After eight years at the helm, TiVo co-founder Mike Ramsey has decided torelinquish the CEO’s chair when a successor is named. Ramsey will continuein his role as chairman.
TiVo’s struggles to gain market share in the digital video recorder (DVR)market that it pioneered are well documented. Last week at the ConsumerElectronics Show, the company announced a host of premium services designed tocompete against the ever-encroaching DVR boxes from cable and satellite TVproviders.
“The time is right for me, personally and professionally, to bring in anoutstanding CEO to lead the company so that I can focus on future strategy,”Ramsey said in a statement.
New Take for TiVo
Analysts agree TiVo is in a tough spot and may need a leader with adifferent skill set.
Yankee Group analyst Aditya Kishore said it’s not unusual for a companyto reach a stage of maturity at which the founder is no longerthe best choice for CEO.
The company has faced increased pressure. Just last week, satellite TVprovider DirecTV, where TiVo got about two-thirds of its subscribers,announced that it would use software from NDS Group to offer its own set-topDVR box.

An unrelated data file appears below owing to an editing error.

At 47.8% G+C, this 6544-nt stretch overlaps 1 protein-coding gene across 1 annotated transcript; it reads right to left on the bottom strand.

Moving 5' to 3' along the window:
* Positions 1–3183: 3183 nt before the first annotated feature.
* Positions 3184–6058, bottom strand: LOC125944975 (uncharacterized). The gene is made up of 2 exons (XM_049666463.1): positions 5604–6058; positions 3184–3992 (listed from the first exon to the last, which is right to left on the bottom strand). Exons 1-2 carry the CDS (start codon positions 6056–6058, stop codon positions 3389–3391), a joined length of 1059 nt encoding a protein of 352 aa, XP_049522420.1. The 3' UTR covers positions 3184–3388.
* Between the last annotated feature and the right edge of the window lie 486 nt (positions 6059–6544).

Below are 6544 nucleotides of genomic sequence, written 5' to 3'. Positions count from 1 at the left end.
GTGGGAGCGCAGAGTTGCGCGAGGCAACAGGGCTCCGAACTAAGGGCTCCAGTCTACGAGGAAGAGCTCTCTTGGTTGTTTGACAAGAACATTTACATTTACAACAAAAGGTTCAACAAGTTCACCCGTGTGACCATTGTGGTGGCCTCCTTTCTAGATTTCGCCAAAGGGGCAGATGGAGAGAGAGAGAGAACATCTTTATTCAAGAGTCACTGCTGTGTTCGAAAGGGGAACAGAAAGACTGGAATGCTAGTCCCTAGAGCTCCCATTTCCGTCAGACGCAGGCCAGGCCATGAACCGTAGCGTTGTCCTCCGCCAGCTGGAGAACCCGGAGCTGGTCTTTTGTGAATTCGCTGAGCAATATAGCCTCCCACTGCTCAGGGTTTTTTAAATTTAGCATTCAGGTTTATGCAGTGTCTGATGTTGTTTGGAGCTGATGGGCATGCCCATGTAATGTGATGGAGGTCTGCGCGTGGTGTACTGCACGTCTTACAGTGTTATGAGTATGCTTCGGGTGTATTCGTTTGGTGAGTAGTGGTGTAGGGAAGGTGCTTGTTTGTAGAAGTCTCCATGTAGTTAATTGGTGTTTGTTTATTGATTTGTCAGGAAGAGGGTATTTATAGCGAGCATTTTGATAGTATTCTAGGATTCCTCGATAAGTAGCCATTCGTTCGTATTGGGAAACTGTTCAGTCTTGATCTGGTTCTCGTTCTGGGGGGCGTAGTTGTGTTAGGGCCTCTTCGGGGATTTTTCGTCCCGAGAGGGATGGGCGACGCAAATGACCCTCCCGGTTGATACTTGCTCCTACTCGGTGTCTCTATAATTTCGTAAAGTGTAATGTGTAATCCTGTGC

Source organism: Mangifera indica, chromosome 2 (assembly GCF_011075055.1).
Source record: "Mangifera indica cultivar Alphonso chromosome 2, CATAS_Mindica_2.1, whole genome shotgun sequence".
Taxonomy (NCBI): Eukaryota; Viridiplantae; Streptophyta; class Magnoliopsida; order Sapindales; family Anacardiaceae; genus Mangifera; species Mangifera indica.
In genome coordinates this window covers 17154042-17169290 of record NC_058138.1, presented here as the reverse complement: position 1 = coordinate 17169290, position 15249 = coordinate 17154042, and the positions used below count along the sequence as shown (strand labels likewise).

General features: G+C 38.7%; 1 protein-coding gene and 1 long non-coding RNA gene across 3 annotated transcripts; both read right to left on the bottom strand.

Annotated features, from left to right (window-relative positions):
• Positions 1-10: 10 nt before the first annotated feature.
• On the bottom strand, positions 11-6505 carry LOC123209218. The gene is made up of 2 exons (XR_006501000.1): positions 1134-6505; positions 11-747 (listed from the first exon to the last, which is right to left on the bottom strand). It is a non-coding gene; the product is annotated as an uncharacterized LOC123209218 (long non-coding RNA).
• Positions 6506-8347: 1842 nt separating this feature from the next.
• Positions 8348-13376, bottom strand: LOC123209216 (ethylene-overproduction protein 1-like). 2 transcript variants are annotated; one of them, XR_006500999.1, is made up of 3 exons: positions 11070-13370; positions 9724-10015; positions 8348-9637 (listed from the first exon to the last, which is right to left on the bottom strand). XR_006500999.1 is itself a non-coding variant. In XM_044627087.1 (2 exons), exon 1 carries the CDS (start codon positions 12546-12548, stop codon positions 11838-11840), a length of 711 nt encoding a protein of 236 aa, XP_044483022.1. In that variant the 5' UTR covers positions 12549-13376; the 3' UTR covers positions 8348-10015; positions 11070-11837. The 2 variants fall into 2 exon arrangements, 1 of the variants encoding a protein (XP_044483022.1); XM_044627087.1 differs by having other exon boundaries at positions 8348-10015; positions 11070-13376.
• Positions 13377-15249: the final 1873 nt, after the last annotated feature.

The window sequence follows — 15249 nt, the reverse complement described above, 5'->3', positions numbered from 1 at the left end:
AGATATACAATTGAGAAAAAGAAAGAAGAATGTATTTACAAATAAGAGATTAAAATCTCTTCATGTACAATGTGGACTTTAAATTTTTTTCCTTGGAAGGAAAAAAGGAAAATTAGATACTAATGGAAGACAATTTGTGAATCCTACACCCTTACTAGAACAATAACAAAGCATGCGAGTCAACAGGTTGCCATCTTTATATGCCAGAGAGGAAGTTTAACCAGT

The move could be a good one for TiVo, depending on who ends up in the CEO’spost.
“If it is a person that can build bridges into the cable community and getsome business for TiVo, this would be great,” Van Baker, Gartner Dataquestanalyst, said.
“If they lose DirecTV or if that business goes flat and they can’t get acable company, then they will have a challenging future as a small company,”he said. “They have incredible brand equity, as TiVo is now a verb in theU.S. language. They need to capitalize on this brand equity before itdeclines.”
“Their strategy of late of adding functionality has not been unfounded,”Kishore said. “They’re heading in right direction, it just may be too late.”